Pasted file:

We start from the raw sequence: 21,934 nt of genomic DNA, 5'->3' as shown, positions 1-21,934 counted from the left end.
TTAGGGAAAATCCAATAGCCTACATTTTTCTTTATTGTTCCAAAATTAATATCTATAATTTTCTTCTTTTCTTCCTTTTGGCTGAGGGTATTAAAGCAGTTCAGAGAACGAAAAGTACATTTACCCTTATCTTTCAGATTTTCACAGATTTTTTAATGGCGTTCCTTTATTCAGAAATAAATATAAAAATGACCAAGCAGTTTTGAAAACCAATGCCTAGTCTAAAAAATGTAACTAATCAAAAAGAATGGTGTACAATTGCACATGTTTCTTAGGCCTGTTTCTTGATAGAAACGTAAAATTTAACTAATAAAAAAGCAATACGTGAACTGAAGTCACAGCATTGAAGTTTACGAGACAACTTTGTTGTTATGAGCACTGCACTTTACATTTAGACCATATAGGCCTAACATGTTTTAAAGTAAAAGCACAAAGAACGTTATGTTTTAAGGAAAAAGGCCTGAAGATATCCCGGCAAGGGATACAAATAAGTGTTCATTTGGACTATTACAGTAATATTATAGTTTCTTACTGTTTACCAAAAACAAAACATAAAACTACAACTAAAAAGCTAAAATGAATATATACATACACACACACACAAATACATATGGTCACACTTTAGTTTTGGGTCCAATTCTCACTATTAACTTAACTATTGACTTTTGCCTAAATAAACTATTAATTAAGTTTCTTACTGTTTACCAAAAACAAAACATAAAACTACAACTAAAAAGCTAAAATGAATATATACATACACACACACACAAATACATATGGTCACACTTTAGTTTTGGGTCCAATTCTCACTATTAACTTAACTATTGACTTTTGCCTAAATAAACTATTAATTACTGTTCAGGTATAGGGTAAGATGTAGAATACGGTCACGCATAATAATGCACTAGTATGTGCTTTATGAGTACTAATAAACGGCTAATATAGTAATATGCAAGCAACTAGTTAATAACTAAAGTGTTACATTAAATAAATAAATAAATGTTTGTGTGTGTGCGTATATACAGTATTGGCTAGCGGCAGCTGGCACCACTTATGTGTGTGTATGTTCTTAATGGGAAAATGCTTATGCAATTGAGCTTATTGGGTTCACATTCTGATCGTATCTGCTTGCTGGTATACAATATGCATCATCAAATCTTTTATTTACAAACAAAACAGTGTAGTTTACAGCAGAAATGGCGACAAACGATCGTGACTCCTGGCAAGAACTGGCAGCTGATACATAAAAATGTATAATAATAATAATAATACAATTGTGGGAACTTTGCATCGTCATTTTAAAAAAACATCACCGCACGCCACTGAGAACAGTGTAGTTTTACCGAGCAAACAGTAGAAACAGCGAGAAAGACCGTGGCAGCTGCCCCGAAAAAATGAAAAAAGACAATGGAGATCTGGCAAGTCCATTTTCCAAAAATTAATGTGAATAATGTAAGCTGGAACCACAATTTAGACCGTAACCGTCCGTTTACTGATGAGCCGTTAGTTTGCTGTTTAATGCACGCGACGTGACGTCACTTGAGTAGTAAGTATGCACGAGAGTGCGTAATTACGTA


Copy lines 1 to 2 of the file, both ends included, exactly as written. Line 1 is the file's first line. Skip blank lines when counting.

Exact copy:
We start from the raw sequence: 21,934 nt of genomic DNA, 5'->3' as shown, positions 1-21,934 counted from the left end.
TTAGGGAAAATCCAATAGCCTACATTTTTCTTTATTGTTCCAAAATTAATATCTATAATTTTCTTCTTTTCTTCCTTTTGGCTGAGGGTATTAAAGCAGTTCAGAGAACGAAAAGTACATTTACCCTTATCTTTCAGATTTTCACAGATTTTTTAATGGCGTTCCTTTATTCAGAAATAAATATAAAAATGACCAAGCAGTTTTGAAAACCAATGCCTAGTCTAAAAAATGTAACTAATCAAAAAGAATGGTGTACAATTGCACATGTTTCTTAGGCCTGTTTCTTGATAGAAACGTAAAATTTAACTAATAAAAAAGCAATACGTGAACTGAAGTCACAGCATTGAAGTTTACGAGACAACTTTGTTGTTATGAGCACTGCACTTTACATTTAGACCATATAGGCCTAACATGTTTTAAAGTAAAAGCACAAAGAACGTTATGTTTTAAGGAAAAAGGCCTGAAGATATCCCGGCAAGGGATACAAATAAGTGTTCATTTGGACTATTACAGTAATATTATAGTTTCTTACTGTTTACCAAAAACAAAACATAAAACTACAACTAAAAAGCTAAAATGAATATATACATACACACACACACAAATACATATGGTCACACTTTAGTTTTGGGTCCAATTCTCACTATTAACTTAACTATTGACTTTTGCCTAAATAAACTATTAATTAAGTTTCTTACTGTTTACCAAAAACAAAACATAAAACTACAACTAAAAAGCTAAAATGAATATATACATACACACACACACAAATACATATGGTCACACTTTAGTTTTGGGTCCAATTCTCACTATTAACTTAACTATTGACTTTTGCCTAAATAAACTATTAATTACTGTTCAGGTATAGGGTAAGATGTAGAATACGGTCACGCATAATAATGCACTAGTATGTGCTTTATGAGTACTAATAAACGGCTAATATAGTAATATGCAAGCAACTAGTTAATAACTAAAGTGTTACATTAAATAAATAAATAAATGTTTGTGTGTGTGCGTATATACAGTATTGGCTAGCGGCAGCTGGCACCACTTATGTGTGTGTATGTTCTTAATGGGAAAATGCTTATGCAATTGAGCTTATTGGGTTCACATTCTGATCGTATCTGCTTGCTGGTATACAATATGCATCATCAAATCTTTTATTTACAAACAAAACAGTGTAGTTTACAGCAGAAATGGCGACAAACGATCGTGACTCCTGGCAAGAACTGGCAGCTGATACATAAAAATGTATAATAATAATAATAATACAATTGTGGGAACTTTGCATCGTCATTTTAAAAAAACATCACCGCACGCCACTGAGAACAGTGTAGTTTTACCGAGCAAACAGTAGAAACAGCGAGAAAGACCGTGGCAGCTGCCCCGAAAAAATGAAAAAAGACAATGGAGATCTGGCAAGTCCATTTTCCAAAAATTAATGTGAATAATGTAAGCTGGAACCACAATTTAGACCGTAACCGTCCGTTTACTGATGAGCCGTTAGTTTGCTGTTTAATGCACGCGACGTGACGTCACTTGAGTAGTAAGTATGCACGAGAGTGCGTAATTACGTA